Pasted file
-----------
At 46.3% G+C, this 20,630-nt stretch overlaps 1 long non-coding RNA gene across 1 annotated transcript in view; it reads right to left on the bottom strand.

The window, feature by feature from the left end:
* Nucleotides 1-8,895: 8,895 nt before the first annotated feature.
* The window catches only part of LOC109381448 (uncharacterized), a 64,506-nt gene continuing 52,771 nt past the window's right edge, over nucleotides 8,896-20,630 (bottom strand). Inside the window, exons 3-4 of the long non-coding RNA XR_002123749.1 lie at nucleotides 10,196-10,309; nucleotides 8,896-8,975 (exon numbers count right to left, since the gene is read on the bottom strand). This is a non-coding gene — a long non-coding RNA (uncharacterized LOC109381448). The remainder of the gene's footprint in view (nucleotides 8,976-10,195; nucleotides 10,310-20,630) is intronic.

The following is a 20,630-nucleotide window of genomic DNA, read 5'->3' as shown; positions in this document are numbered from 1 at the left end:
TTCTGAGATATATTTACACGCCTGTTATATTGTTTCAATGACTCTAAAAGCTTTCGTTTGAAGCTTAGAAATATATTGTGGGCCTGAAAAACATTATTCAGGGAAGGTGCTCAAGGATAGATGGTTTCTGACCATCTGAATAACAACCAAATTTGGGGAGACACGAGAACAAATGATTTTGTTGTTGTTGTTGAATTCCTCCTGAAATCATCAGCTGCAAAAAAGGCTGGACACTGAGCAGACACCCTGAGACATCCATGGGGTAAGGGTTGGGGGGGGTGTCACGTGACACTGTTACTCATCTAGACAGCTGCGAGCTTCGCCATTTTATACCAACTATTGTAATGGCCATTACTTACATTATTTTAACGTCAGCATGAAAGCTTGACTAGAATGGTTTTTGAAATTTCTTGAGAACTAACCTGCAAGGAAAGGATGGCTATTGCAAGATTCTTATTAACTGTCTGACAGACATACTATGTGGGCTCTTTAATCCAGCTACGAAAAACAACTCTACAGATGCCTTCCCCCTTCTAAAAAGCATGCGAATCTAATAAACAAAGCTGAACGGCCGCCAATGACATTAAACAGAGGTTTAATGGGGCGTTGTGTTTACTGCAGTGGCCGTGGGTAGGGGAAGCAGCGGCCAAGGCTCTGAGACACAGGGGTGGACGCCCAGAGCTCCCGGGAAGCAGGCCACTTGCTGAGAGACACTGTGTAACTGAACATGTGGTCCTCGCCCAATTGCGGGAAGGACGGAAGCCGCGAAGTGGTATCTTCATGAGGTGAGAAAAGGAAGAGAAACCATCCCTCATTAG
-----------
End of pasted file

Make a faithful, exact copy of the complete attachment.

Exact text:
At 46.3% G+C, this 20,630-nt stretch overlaps 1 long non-coding RNA gene across 1 annotated transcript in view; it reads right to left on the bottom strand.

The window, feature by feature from the left end:
* Nucleotides 1-8,895: 8,895 nt before the first annotated feature.
* The window catches only part of LOC109381448 (uncharacterized), a 64,506-nt gene continuing 52,771 nt past the window's right edge, over nucleotides 8,896-20,630 (bottom strand). Inside the window, exons 3-4 of the long non-coding RNA XR_002123749.1 lie at nucleotides 10,196-10,309; nucleotides 8,896-8,975 (exon numbers count right to left, since the gene is read on the bottom strand). This is a non-coding gene — a long non-coding RNA (uncharacterized LOC109381448). The remainder of the gene's footprint in view (nucleotides 8,976-10,195; nucleotides 10,310-20,630) is intronic.

The following is a 20,630-nucleotide window of genomic DNA, read 5'->3' as shown; positions in this document are numbered from 1 at the left end:
TTCTGAGATATATTTACACGCCTGTTATATTGTTTCAATGACTCTAAAAGCTTTCGTTTGAAGCTTAGAAATATATTGTGGGCCTGAAAAACATTATTCAGGGAAGGTGCTCAAGGATAGATGGTTTCTGACCATCTGAATAACAACCAAATTTGGGGAGACACGAGAACAAATGATTTTGTTGTTGTTGTTGAATTCCTCCTGAAATCATCAGCTGCAAAAAAGGCTGGACACTGAGCAGACACCCTGAGACATCCATGGGGTAAGGGTTGGGGGGGGTGTCACGTGACACTGTTACTCATCTAGACAGCTGCGAGCTTCGCCATTTTATACCAACTATTGTAATGGCCATTACTTACATTATTTTAACGTCAGCATGAAAGCTTGACTAGAATGGTTTTTGAAATTTCTTGAGAACTAACCTGCAAGGAAAGGATGGCTATTGCAAGATTCTTATTAACTGTCTGACAGACATACTATGTGGGCTCTTTAATCCAGCTACGAAAAACAACTCTACAGATGCCTTCCCCCTTCTAAAAAGCATGCGAATCTAATAAACAAAGCTGAACGGCCGCCAATGACATTAAACAGAGGTTTAATGGGGCGTTGTGTTTACTGCAGTGGCCGTGGGTAGGGGAAGCAGCGGCCAAGGCTCTGAGACACAGGGGTGGACGCCCAGAGCTCCCGGGAAGCAGGCCACTTGCTGAGAGACACTGTGTAACTGAACATGTGGTCCTCGCCCAATTGCGGGAAGGACGGAAGCCGCGAAGTGGTATCTTCATGAGGTGAGAAAAGGAAGAGAAACCATCCCTCATTAG